Second, develop CHARACTER.  We cannot monitor our children’s digital behavior all the time, and thus ultimately, whether they use technology positively or negatively will then boil down to their character.  There are three very crucial character traits that digital kids need to learn:

  1. Critical thinking – you may also call this prudence and discernment. With an avalanche of information readily available at their fingertips, they must know how to ask and answer “Why?” and not just the “who, what, where, when”.  They must be taught to think more deliberately and thoughtfully, going into the deeper questions and not just stay at the surface level.
  2. Grit – fortitude and perseverance; the ability to move forward even in the face of failure, and even in the absence of immediate rewards (such as what they get in games). This trait is important to counter the impatience that pervade among them. To develop this, we need to allow them to fail and not cushion them too much from pain.  We need to be there to encourage them when they face adversity; it is not our role to create an artificial, pain-free life for them.
  3. Self-control – temperance and self-mastery. Self-regulation is the only way for any of us to ultimately be masters of our digital world. The real strength of a person comes from his self-mastery.  The primary way to develop this in them is to say “no” when we need to, not to give in to what they want all the time, and to help them distinguish between needs and  Reading, sports, play are also proven to develop self-control, thus we need to encourage our children to have plenty of this, as alternative to screen time.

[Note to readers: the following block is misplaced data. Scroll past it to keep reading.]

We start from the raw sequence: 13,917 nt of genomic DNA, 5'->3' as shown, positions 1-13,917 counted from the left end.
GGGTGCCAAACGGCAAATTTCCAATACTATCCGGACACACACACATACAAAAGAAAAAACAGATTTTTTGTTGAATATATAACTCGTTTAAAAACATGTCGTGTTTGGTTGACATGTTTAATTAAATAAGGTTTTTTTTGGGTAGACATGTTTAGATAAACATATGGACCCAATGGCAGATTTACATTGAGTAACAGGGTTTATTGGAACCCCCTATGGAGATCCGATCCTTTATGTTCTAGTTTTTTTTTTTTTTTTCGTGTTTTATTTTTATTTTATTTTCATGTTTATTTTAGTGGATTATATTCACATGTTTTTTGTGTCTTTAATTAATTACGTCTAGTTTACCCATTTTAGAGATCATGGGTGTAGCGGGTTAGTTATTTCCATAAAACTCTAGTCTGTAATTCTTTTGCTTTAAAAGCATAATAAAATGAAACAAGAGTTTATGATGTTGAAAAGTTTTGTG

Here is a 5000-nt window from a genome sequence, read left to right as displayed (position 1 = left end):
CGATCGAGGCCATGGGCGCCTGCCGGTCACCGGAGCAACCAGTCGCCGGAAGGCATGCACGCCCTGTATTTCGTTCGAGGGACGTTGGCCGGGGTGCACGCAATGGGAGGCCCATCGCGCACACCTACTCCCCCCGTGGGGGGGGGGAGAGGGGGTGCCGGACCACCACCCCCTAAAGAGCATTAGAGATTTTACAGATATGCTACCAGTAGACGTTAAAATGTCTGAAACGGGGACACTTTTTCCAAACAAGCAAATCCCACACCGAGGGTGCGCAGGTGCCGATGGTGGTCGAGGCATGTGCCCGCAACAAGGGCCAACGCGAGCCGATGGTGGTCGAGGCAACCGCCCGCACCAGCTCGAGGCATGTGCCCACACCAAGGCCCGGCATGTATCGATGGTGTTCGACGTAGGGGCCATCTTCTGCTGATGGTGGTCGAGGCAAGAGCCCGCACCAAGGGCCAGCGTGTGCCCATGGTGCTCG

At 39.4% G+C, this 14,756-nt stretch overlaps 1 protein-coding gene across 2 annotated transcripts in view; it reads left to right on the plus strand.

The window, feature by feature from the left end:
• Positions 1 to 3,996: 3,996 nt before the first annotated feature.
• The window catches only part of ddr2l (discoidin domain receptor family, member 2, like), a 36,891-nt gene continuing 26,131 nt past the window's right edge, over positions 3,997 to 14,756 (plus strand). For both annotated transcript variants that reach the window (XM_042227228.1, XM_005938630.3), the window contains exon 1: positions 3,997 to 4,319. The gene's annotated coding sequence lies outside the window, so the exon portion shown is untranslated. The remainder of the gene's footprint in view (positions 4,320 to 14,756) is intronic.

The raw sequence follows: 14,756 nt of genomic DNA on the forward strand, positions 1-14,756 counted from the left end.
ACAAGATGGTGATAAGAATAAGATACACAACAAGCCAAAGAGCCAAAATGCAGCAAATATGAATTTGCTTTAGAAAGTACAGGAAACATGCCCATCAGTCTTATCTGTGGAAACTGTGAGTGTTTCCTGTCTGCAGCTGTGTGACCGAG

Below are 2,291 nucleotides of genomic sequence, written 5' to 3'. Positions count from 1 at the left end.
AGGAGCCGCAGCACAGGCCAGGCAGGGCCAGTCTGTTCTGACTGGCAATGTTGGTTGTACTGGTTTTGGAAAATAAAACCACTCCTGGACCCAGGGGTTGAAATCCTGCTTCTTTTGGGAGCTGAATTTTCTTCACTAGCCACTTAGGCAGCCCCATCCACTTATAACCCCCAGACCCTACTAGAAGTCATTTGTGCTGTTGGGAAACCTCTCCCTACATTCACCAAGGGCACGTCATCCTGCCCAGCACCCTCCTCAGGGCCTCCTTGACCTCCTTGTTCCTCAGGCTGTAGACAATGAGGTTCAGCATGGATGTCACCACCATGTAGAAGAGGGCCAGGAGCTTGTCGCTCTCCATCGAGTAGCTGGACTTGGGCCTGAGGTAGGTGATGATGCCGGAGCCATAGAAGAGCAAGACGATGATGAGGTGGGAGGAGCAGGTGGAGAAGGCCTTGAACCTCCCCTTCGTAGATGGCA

Third, have a healthy, loving and strong FAMILY. Our own research shows that Filipino children and teenagers still value family a lot. They look to their parents for guidance and support, even if it may not look that way externally.Being connected through technology may make sense, but the human heart will always long for the deeper connection of person-to-person, which should be found at home, within the family.  We parents need to carve out – and defend – family time, including intimate, one-on-one conversations with our children.  We need to find ways to stay “tuned in” and be emotionally connected with them.

Fourth, PRAY. All the three above can only go too far.  The devil is working double time to sow evil in this world, and our children are easy targets.  We need divine help. We pray for our children, that they may be protected from physical and moral harm. We pray that we become better parents, that we would have the fortitude to carry on with our parenting responsibility despite all the tiredness and challenge we encounter.  Finally, we need to pray with our children.  We have to help them develop their own loving relationship with God.  They need to form their core identity as sons and daughters of a loving Father who loves them unconditionally.  When everything around them seems to be failing them, including technology, school, friends, or even us parents, this secure identity on being a uniquely loved child of God is what will pull them through.

Yes, technology is daunting for us parents.  But we have it in us, and with God’s unfailing help, we can face this challenge.

Leave a Comment